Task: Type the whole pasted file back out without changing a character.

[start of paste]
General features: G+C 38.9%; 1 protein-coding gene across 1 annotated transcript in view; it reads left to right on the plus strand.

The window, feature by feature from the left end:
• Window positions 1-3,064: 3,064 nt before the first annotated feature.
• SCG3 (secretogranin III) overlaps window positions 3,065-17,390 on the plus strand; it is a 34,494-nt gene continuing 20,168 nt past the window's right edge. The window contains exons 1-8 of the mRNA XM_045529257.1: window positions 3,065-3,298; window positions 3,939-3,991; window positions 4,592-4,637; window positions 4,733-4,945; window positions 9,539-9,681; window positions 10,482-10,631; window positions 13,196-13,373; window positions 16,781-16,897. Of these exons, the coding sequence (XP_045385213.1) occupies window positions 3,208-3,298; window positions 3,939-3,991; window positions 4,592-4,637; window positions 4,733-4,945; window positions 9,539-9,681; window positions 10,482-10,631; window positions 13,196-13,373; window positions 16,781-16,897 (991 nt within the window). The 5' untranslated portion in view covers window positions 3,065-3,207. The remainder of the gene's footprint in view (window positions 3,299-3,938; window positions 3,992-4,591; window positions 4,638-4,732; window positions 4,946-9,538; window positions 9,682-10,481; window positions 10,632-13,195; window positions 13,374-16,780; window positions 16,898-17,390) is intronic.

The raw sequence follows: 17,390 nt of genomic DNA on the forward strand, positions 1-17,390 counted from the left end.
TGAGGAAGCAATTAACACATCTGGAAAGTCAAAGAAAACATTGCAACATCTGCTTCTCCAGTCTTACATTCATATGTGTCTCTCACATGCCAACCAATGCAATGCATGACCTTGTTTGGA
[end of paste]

General features: G+C 38.9%; 1 protein-coding gene across 1 annotated transcript in view; it reads left to right on the plus strand.

The window, feature by feature from the left end:
• Window positions 1-3,064: 3,064 nt before the first annotated feature.
• SCG3 (secretogranin III) overlaps window positions 3,065-17,390 on the plus strand; it is a 34,494-nt gene continuing 20,168 nt past the window's right edge. The window contains exons 1-8 of the mRNA XM_045529257.1: window positions 3,065-3,298; window positions 3,939-3,991; window positions 4,592-4,637; window positions 4,733-4,945; window positions 9,539-9,681; window positions 10,482-10,631; window positions 13,196-13,373; window positions 16,781-16,897. Of these exons, the coding sequence (XP_045385213.1) occupies window positions 3,208-3,298; window positions 3,939-3,991; window positions 4,592-4,637; window positions 4,733-4,945; window positions 9,539-9,681; window positions 10,482-10,631; window positions 13,196-13,373; window positions 16,781-16,897 (991 nt within the window). The 5' untranslated portion in view covers window positions 3,065-3,207. The remainder of the gene's footprint in view (window positions 3,299-3,938; window positions 3,992-4,591; window positions 4,638-4,732; window positions 4,946-9,538; window positions 9,682-10,481; window positions 10,632-13,195; window positions 13,374-16,780; window positions 16,898-17,390) is intronic.

The raw sequence follows: 17,390 nt of genomic DNA on the forward strand, positions 1-17,390 counted from the left end.
TGAGGAAGCAATTAACACATCTGGAAAGTCAAAGAAAACATTGCAACATCTGCTTCTCCAGTCTTACATTCATATGTGTCTCTCACATGCCAACCAATGCAATGCATGACCTTGTTTGGA